The FCC voted unanimously to adopt new rules are intended to help improve how first responders locate people who dial 911 on their wireless phones from indoor locations, including in multi-story buildings.
CTIA is stepping up its opposition to the FCC's proposed net neutrality rules for mobile broadband after FCC Chairman Tom Wheeler indicated this week that he favored reclassifying broadband as a telecommunications service under Title II of the Telecommunications Act.
CTIA is arguing that even if the FCC chose to reclassify broadband as a common carrier service under Title II of the Telecommunications Act as part of an effort to craft new net neutrality regulations, mobile broadband would be legally exempt from such Title II rules.
CTIA President Meredith Attwell Baker thinks that the FCC's AWS-3 and 600 MHz incentive spectrum auctions will provide a springboard for wireless growth, but that getting more spectrum for mobile broadband beyond the auctions is going to be difficult.
Verizon Wireless, AT&T Mobility, Sprint, and T-Mobile US agreed to team with the Association of Public-Safety Communications Officials and the National Emergency Number Association to improve the indoor location accuracy of 911 calls over the next six years.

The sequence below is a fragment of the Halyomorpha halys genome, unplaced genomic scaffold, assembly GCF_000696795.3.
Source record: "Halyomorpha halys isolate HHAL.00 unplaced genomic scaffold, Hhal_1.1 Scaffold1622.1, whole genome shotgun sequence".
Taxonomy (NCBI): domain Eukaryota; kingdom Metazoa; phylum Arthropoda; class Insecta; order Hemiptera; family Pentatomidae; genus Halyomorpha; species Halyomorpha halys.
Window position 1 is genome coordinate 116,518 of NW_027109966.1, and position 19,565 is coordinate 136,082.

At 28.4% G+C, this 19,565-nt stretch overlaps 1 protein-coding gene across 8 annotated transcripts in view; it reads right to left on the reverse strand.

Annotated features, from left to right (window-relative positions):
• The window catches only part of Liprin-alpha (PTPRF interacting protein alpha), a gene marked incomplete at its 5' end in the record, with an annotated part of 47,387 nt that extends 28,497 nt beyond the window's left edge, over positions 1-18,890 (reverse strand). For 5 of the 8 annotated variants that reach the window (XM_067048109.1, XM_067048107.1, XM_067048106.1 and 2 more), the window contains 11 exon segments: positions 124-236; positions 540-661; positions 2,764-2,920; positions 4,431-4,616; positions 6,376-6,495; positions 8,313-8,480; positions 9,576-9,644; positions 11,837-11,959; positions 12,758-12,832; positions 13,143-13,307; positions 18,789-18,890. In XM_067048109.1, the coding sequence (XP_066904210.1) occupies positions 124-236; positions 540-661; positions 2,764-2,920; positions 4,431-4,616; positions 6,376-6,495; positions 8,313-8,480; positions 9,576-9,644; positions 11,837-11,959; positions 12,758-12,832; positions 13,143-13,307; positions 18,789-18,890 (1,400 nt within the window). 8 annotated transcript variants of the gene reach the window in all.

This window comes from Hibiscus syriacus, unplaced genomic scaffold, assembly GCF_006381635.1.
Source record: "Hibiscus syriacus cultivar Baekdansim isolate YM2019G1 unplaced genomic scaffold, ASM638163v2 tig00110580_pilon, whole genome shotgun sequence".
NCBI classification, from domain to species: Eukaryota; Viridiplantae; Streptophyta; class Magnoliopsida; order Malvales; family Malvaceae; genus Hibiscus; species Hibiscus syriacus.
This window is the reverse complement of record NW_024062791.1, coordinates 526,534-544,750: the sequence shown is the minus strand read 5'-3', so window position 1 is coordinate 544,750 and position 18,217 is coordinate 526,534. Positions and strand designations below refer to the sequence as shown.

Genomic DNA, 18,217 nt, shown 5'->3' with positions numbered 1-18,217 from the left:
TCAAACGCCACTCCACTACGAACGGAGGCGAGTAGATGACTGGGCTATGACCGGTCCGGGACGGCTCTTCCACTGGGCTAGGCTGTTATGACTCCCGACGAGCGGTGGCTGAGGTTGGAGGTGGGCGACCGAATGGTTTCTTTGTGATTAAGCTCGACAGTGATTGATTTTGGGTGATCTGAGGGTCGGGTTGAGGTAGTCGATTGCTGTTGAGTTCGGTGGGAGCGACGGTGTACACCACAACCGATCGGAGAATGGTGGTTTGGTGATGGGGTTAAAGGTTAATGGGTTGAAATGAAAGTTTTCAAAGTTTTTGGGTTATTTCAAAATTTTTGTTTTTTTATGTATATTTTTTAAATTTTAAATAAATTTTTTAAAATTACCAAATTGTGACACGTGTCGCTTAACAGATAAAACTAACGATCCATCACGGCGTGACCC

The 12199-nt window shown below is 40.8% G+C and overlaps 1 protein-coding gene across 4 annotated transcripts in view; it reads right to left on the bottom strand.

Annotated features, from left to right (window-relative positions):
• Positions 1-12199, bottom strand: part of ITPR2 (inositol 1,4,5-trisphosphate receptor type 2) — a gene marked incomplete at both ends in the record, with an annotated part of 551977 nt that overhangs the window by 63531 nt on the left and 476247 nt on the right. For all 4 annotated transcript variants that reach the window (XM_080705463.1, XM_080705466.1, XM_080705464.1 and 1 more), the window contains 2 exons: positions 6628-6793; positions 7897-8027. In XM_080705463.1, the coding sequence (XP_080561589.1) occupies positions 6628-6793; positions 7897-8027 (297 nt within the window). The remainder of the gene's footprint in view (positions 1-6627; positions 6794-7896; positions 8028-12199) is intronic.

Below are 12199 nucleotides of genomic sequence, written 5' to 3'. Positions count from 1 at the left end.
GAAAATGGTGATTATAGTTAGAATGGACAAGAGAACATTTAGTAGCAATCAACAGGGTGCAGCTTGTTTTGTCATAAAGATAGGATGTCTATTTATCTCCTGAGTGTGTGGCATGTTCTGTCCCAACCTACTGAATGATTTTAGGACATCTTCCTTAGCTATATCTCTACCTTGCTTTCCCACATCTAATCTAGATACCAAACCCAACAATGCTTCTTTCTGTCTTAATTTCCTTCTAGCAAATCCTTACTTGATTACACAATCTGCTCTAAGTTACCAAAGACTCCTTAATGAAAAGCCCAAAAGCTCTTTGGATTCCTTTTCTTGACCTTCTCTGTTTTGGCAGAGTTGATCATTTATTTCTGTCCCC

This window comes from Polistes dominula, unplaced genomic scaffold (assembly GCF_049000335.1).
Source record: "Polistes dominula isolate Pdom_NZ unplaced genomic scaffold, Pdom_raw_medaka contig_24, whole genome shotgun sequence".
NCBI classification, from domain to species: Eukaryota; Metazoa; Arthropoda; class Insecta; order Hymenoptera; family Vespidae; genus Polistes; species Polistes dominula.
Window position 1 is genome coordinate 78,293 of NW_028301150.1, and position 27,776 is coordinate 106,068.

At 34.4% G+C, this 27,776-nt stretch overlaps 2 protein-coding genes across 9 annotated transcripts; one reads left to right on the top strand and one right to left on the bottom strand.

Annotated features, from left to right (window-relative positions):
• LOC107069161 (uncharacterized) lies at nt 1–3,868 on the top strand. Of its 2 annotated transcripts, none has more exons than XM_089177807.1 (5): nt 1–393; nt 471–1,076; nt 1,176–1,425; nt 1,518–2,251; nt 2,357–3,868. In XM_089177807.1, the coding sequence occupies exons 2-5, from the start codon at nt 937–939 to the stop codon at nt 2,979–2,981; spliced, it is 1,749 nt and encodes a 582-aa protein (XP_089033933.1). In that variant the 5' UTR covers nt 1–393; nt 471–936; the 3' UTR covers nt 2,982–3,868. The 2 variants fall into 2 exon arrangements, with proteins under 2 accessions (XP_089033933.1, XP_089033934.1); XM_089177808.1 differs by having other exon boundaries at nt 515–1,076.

A group of smaller, regional carriers has come out against reclassifying broadband as Title II common carrier service. The stance, the latest action in the ongoing net neutrality debate, aligns the smaller carriers with their larger wireless carrier rivals on the issue.
President Barack Obama called on the FCC to create the "strongest possible" regulations to ensure net neutrality. Importantly, the president said the rules should apply to wireless networks as well as wireline ones, but he acknowledged that wireless networks are different than wired ones.
CTIA's 2015 Super Mobility Week will take place Sept. 9-11 in Las Vegas but some of the trade group's partners, which it secured for its revamped 2014 event, are uncertain about whether or not they will return and be part of the trade association's conference next year.
Americans pay an average rate of 17 percent in combined federal, state and local taxes and fees on wireless service, according to a new study from the Tax Foundation, a nonprofit, Washington, D.C.-based think tank. The group said the figure comprises a 5.82 percent federal rate and an average 11.23 percent state-local tax rate.
The steadily rising numbers of antenna sites for cellular networks, many of which are being deployed in stealth fashion for aesthetic appeal, are raising eyebrows among those concerned about the impacts of excessive radio-frequency (RF) radiation.